The US envoy to Afghanistan resigns

“Tomorrow, I will step down from my position as the Special Representative for Afghanistan Reconciliation. I decided that now is the right time to do so at a time when we are entering a new phase in our Afghanistan policy,” he wrote.

While defending his term of office, he admits that “the political arrangement between the Afghan government and the Taliban did not move forward as expected. The reasons for this are too complex and I will share my thoughts in the coming days and weeks.”

“Going forward, I plan to contribute to the discussion and debate about not only what happened, but what needs to be done thereafter,” he continued.

The veteran diplomat, who served under both Presidents Donald Trump and Joe Biden as the Special Representative for Afghanistan Reconciliation, held talks with the Taliban in Qatar, resulting in the Trump administration’s agreement to leave the country in May 2021.

The Biden administration kept him going through the transition as he continued to try to coordinate a power-sharing agreement between the Taliban and the Afghan government.

But diplomatic talks broke down after Biden announced in April that the United States would complete its 20-year mission in Afghanistan by 9/11.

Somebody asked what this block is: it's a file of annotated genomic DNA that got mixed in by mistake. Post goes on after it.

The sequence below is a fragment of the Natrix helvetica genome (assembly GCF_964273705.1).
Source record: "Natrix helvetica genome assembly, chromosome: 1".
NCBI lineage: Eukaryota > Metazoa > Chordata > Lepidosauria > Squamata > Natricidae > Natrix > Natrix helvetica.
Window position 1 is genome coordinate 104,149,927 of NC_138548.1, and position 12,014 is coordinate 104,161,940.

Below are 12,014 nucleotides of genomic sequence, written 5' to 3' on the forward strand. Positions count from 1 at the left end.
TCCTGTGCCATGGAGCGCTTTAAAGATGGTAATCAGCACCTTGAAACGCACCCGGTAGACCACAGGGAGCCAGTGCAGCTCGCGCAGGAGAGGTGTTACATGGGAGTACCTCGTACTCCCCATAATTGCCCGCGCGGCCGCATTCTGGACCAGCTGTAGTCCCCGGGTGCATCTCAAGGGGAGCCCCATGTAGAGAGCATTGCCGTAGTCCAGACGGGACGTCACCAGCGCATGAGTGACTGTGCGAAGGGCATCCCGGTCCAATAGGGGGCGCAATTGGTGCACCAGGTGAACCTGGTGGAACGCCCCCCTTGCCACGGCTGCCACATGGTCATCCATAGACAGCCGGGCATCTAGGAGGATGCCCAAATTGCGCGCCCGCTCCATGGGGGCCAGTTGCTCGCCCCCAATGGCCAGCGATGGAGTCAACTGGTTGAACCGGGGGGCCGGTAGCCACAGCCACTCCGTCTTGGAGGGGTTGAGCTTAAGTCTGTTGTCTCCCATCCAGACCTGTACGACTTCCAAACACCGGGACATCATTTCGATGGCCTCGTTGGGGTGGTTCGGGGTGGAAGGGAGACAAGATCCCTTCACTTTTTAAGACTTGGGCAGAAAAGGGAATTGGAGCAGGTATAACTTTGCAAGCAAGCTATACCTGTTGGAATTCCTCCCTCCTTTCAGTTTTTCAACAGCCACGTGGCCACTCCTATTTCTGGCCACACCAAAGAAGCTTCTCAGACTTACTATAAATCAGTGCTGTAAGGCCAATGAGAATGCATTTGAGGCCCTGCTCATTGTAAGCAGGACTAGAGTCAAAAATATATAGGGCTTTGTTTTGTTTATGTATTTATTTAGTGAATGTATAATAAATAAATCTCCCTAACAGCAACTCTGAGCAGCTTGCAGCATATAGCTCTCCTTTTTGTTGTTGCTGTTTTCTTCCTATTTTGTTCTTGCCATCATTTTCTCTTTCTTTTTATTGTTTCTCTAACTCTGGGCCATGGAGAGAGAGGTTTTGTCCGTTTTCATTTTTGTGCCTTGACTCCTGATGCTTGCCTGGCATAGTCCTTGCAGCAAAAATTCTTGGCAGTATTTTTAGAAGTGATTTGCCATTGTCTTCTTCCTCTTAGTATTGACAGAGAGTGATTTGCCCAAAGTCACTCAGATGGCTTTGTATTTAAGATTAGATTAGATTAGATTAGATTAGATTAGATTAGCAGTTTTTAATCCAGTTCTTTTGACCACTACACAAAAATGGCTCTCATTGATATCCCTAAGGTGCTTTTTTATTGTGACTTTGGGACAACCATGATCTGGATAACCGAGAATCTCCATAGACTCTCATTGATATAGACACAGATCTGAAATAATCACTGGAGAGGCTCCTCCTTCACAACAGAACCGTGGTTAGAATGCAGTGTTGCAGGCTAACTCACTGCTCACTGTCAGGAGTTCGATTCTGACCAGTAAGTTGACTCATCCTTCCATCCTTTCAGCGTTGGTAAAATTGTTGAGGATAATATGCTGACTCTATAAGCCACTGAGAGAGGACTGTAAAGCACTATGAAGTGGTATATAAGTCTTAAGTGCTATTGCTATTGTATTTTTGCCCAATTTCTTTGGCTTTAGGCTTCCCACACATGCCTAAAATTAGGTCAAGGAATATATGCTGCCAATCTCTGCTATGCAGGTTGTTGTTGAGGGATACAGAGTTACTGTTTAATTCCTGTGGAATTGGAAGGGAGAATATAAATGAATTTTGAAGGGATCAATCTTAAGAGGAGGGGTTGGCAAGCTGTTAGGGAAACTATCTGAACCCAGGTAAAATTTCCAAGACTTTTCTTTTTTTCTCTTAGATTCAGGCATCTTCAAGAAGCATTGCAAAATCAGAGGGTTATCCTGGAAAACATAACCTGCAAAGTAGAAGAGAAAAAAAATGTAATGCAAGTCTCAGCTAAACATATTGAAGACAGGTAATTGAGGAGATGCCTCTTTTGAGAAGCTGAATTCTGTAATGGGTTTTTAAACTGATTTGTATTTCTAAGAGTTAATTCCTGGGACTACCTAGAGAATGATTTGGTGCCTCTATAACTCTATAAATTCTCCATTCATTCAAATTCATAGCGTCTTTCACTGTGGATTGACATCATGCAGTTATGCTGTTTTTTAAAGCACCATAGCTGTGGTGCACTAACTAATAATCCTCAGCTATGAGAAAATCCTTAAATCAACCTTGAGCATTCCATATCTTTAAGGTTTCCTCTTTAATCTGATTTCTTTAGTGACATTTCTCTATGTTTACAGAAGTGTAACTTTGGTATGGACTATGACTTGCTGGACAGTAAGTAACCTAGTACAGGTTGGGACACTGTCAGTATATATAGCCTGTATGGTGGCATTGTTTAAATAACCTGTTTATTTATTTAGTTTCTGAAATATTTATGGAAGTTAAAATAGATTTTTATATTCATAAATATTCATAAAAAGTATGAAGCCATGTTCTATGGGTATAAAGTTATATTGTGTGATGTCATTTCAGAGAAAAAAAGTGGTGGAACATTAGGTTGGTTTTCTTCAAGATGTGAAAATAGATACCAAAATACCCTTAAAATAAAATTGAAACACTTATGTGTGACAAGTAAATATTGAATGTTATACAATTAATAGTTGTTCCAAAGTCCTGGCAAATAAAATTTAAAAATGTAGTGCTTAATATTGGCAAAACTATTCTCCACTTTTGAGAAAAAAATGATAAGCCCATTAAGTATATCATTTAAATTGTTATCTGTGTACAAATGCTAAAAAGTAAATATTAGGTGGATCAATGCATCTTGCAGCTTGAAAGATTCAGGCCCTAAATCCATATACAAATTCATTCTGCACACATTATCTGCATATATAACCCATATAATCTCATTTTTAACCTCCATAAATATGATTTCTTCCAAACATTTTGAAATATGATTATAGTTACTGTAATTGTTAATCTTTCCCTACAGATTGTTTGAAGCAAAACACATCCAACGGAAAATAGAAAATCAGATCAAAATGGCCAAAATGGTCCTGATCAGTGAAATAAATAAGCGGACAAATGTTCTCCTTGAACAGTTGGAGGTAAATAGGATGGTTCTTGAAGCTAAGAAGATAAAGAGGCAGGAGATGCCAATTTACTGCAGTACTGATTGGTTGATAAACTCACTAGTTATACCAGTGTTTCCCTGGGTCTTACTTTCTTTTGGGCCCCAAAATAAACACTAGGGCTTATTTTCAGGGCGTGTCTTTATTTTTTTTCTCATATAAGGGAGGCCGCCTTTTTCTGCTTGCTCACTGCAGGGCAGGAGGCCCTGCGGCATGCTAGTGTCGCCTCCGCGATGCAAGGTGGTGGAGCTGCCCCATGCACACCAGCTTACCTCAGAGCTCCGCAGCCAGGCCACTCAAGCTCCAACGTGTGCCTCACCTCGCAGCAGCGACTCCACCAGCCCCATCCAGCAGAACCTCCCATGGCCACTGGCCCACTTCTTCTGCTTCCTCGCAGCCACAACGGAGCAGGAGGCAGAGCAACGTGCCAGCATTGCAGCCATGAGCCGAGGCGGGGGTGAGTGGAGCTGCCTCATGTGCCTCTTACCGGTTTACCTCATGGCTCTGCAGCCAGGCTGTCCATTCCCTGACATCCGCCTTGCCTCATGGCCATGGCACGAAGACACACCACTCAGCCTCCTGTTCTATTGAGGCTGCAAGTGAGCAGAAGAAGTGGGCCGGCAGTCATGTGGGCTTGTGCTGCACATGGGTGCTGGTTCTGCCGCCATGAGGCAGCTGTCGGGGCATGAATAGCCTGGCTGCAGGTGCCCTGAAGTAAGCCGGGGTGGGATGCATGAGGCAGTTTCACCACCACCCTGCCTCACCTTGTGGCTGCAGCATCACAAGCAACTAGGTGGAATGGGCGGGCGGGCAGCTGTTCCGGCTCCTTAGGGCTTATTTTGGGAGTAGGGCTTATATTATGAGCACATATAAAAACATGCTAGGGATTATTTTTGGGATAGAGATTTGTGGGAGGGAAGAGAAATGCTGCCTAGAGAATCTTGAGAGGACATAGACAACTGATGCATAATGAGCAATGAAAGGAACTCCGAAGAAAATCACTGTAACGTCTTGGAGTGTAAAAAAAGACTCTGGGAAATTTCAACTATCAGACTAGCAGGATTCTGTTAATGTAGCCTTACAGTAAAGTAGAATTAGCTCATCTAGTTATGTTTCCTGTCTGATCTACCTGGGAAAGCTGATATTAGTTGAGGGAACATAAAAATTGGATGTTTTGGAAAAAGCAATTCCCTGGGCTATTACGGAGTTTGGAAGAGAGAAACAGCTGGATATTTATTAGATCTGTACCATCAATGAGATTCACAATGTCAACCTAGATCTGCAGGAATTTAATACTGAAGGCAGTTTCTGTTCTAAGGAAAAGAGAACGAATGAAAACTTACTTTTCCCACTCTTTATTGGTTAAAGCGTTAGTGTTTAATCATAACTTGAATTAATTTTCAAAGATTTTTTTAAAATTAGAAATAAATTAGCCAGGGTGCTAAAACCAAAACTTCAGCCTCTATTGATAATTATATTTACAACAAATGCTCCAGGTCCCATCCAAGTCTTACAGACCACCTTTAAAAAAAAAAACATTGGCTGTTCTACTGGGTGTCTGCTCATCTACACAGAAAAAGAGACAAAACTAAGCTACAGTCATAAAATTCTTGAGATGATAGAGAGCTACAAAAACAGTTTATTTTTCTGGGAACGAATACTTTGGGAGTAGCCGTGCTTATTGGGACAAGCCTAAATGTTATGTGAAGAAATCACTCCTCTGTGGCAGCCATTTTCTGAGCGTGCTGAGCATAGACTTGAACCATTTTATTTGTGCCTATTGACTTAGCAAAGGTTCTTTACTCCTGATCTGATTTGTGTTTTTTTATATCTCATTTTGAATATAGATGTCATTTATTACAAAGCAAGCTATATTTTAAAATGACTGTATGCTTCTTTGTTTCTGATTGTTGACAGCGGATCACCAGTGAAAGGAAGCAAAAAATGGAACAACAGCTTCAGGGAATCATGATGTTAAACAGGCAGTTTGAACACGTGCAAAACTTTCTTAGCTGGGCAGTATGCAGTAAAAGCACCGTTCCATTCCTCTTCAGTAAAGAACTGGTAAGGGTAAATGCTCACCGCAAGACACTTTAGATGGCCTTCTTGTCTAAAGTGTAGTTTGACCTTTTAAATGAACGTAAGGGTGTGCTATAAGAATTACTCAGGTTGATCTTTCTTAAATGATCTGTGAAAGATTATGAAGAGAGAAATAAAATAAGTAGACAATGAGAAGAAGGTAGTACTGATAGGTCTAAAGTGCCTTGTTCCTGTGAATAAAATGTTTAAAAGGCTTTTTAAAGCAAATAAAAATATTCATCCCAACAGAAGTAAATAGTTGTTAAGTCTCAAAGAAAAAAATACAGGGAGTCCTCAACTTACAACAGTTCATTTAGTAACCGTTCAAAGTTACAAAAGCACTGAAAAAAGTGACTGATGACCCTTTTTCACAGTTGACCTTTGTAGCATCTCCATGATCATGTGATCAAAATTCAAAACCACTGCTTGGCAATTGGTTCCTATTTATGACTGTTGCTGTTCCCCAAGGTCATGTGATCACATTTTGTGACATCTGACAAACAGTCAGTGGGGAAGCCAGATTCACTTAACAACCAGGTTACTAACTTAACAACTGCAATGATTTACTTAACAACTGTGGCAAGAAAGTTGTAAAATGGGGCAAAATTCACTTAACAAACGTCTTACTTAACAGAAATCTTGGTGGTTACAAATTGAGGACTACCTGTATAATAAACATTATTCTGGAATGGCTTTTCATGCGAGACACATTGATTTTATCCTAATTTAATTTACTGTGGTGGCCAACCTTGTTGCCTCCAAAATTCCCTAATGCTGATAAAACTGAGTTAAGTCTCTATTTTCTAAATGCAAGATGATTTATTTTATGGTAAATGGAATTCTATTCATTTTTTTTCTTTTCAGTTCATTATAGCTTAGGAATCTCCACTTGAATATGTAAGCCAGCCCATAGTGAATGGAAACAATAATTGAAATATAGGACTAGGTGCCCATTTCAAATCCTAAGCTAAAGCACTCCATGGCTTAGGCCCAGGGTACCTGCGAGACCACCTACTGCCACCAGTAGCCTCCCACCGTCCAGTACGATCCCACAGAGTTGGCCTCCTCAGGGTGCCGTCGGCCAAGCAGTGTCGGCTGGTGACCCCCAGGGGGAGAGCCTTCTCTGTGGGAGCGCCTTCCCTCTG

Khalilzad was one of the first officials in the Biden administration to admit that the Taliban’s rapid celebration through Afghanistan caught the United States flat.

“It is not surprising that with the reduction or almost complete withdrawal of US forces that were on the side of the Afghan government, they would make some progress,” he told POLITICO in July. “They may have made more progress with the reduction and withdrawal [than] one could have predicted analytically. “

“Their position given the developments in recent weeks is stronger than it was before,” he said. The Taliban captured Kabul on August 15.

The Biden administration’s chaotic departure from Afghanistan was marked by scenes of chaos and a hectic rush to evacuate US citizens and Afghan allies. At Hamid Karzai International Airport, where tens of thousands of people gathered in an attempt to leave the country, a suicide bomber killed 13 US officials. A counterfeit U.S. drone strike in retaliation for the bombing accidentally killed 10 civilians.

It is for that and other reasons that Khalilzad’s harshest critics are happy to see him go. “It’s time for him to stop stealing money from the US government. He’s taking a large part of the blame for the shilling for the Taliban,” said Bill Roggio of the Foundation for the Defense of Democracies.

Others, however, were more grateful for his efforts. “Khalilzad came with a lot of knowledge, but also a lot of baggage. His vast experience and connections in Afghanistan were both a blessing and a curse for diplomacy,” said Adam Weinstein of the Quincy Institute for Responsible Statecraft.

The State Department and Pentagon inspectors, as well as several congressional committees, have launched investigations into the end of US operations in Afghanistan.

Nahal Toosi contributed to this report.

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